1. Check your electrical panel for a tripped breaker. It would be wise to schedule a service call if this continues to trip.
2. Check that your emergency switch is in the ON position. It is a red switch by your furnace, at the top of your stairs or in your utility room.
3. Check if your filter is clogged. If so, it will shut down your system for safety reasons.
4. Look at your thermostat:
a. Is the screen blank? It needs batteries.
b. Is the A/C in the ON position?
c. If it is a programable thermostat, did it lose the program and shut down the A/C? If this happens, turn down the A/C a degree or two and then press the HOLD button for several seconds which will override the program.
5. Located by your condenser outside your home (which is part of your A/C unit, there is a DISCONNECT with a handle---DO NOT open the box, rather check to see if the lever is in the UP/ON position. If it is in the DOWN position, that means it is off. If this appears to trip a lot, it is wise to schedule a service call.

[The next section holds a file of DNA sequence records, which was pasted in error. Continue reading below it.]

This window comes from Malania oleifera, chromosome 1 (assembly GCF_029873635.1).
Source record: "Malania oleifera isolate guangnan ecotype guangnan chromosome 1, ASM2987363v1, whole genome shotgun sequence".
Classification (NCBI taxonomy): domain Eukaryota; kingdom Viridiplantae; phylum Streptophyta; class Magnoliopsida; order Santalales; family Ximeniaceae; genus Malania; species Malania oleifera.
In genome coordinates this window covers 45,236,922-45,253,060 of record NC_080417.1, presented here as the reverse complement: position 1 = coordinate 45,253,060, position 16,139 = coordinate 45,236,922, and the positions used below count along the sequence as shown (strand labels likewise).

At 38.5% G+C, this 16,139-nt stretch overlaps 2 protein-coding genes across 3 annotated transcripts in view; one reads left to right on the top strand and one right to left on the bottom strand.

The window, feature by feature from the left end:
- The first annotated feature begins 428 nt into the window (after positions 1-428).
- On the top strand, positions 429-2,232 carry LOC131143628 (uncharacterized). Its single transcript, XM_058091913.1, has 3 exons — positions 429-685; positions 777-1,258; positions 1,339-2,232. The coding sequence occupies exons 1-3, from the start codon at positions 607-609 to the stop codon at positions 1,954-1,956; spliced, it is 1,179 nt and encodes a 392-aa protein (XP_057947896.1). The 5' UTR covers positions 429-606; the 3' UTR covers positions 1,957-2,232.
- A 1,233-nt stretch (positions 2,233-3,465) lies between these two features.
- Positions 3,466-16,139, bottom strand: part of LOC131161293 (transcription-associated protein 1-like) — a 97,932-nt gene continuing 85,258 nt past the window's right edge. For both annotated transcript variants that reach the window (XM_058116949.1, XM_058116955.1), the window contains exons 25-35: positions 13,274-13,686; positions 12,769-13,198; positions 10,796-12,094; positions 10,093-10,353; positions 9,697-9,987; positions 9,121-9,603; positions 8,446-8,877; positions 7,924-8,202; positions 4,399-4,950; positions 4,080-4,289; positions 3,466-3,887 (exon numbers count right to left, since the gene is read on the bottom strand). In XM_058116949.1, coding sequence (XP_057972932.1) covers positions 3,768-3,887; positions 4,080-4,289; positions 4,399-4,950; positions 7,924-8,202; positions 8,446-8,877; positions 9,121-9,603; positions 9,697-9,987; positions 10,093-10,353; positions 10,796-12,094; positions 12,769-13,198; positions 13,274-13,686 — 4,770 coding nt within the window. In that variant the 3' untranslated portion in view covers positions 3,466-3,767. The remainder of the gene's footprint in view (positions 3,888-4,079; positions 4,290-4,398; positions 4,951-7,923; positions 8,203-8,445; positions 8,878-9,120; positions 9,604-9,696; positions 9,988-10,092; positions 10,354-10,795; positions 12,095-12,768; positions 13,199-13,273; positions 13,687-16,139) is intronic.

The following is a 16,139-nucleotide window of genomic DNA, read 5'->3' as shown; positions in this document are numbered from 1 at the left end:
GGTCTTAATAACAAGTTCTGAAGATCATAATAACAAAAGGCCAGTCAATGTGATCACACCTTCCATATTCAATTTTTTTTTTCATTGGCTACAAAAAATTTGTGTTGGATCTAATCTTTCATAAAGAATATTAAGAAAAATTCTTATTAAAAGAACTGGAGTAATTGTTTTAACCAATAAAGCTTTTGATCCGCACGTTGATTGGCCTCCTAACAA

6. Is your coil frozen? That’s the part of the A/C which is inside—connected to your furnace or air handler. A frozen coil is one of the most common reasons air conditioners will not blow cold air. Fortunately, it’s also a problem that can often be solved without having to call for professional repairs:
a. Is the airflow restricted possibly from a dirty filter?
b. Is the A/C low on refrigerant?
c. Is the outside temperature too low? This usually happens overnight.
d. Do you see any broken parts?
e. Try turning off the A/C and set the fan to RUN/AUTO on your thermostat to melt the ice around the coil. Check the air filter. Clean it up or change it. Check the ductwork for obstructions or disconnections, and ensure no registers are blocked. If your AC still freezes up, you either have low refrigerant (a leak!) or the refrigerant line could be damaged.